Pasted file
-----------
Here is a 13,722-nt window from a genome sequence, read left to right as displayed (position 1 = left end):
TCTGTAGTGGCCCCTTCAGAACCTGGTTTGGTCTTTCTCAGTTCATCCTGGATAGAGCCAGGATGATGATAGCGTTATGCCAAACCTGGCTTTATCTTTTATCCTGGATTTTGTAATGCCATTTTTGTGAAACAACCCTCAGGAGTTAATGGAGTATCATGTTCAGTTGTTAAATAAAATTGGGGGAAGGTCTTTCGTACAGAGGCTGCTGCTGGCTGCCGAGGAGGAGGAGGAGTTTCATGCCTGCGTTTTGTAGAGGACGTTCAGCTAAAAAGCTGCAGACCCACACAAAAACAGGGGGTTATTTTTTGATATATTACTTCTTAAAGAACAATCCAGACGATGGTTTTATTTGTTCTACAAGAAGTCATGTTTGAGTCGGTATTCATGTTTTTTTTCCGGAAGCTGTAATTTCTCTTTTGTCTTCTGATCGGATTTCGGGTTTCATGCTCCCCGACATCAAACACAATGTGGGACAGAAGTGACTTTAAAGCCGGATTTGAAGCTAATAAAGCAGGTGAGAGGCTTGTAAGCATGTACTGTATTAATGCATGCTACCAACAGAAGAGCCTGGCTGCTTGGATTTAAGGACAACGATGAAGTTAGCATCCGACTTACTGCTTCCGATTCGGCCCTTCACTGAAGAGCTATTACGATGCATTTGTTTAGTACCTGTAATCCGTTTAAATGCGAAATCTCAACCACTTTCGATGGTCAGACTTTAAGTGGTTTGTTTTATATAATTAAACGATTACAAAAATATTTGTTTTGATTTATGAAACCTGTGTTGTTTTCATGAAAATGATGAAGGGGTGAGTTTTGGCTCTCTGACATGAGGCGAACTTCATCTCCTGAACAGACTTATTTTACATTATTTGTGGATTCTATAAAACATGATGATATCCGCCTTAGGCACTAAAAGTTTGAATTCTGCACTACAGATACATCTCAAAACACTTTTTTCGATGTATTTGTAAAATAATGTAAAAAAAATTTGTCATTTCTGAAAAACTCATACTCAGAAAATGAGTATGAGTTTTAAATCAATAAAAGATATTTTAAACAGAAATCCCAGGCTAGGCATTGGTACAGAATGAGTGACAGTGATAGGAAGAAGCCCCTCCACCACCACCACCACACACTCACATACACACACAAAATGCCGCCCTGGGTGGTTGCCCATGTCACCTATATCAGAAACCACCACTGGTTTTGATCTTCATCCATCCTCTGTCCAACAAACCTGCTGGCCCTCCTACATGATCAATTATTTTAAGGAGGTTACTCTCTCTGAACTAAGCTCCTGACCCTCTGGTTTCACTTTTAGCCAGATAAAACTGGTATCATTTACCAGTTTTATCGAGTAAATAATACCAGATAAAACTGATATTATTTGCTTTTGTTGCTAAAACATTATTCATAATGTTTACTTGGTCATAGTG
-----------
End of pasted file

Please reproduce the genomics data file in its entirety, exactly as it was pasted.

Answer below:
Here is a 13,722-nt window from a genome sequence, read left to right as displayed (position 1 = left end):
TCTGTAGTGGCCCCTTCAGAACCTGGTTTGGTCTTTCTCAGTTCATCCTGGATAGAGCCAGGATGATGATAGCGTTATGCCAAACCTGGCTTTATCTTTTATCCTGGATTTTGTAATGCCATTTTTGTGAAACAACCCTCAGGAGTTAATGGAGTATCATGTTCAGTTGTTAAATAAAATTGGGGGAAGGTCTTTCGTACAGAGGCTGCTGCTGGCTGCCGAGGAGGAGGAGGAGTTTCATGCCTGCGTTTTGTAGAGGACGTTCAGCTAAAAAGCTGCAGACCCACACAAAAACAGGGGGTTATTTTTTGATATATTACTTCTTAAAGAACAATCCAGACGATGGTTTTATTTGTTCTACAAGAAGTCATGTTTGAGTCGGTATTCATGTTTTTTTTCCGGAAGCTGTAATTTCTCTTTTGTCTTCTGATCGGATTTCGGGTTTCATGCTCCCCGACATCAAACACAATGTGGGACAGAAGTGACTTTAAAGCCGGATTTGAAGCTAATAAAGCAGGTGAGAGGCTTGTAAGCATGTACTGTATTAATGCATGCTACCAACAGAAGAGCCTGGCTGCTTGGATTTAAGGACAACGATGAAGTTAGCATCCGACTTACTGCTTCCGATTCGGCCCTTCACTGAAGAGCTATTACGATGCATTTGTTTAGTACCTGTAATCCGTTTAAATGCGAAATCTCAACCACTTTCGATGGTCAGACTTTAAGTGGTTTGTTTTATATAATTAAACGATTACAAAAATATTTGTTTTGATTTATGAAACCTGTGTTGTTTTCATGAAAATGATGAAGGGGTGAGTTTTGGCTCTCTGACATGAGGCGAACTTCATCTCCTGAACAGACTTATTTTACATTATTTGTGGATTCTATAAAACATGATGATATCCGCCTTAGGCACTAAAAGTTTGAATTCTGCACTACAGATACATCTCAAAACACTTTTTTCGATGTATTTGTAAAATAATGTAAAAAAAATTTGTCATTTCTGAAAAACTCATACTCAGAAAATGAGTATGAGTTTTAAATCAATAAAAGATATTTTAAACAGAAATCCCAGGCTAGGCATTGGTACAGAATGAGTGACAGTGATAGGAAGAAGCCCCTCCACCACCACCACCACACACTCACATACACACACAAAATGCCGCCCTGGGTGGTTGCCCATGTCACCTATATCAGAAACCACCACTGGTTTTGATCTTCATCCATCCTCTGTCCAACAAACCTGCTGGCCCTCCTACATGATCAATTATTTTAAGGAGGTTACTCTCTCTGAACTAAGCTCCTGACCCTCTGGTTTCACTTTTAGCCAGATAAAACTGGTATCATTTACCAGTTTTATCGAGTAAATAATACCAGATAAAACTGATATTATTTGCTTTTGTTGCTAAAACATTATTCATAATGTTTACTTGGTCATAGTG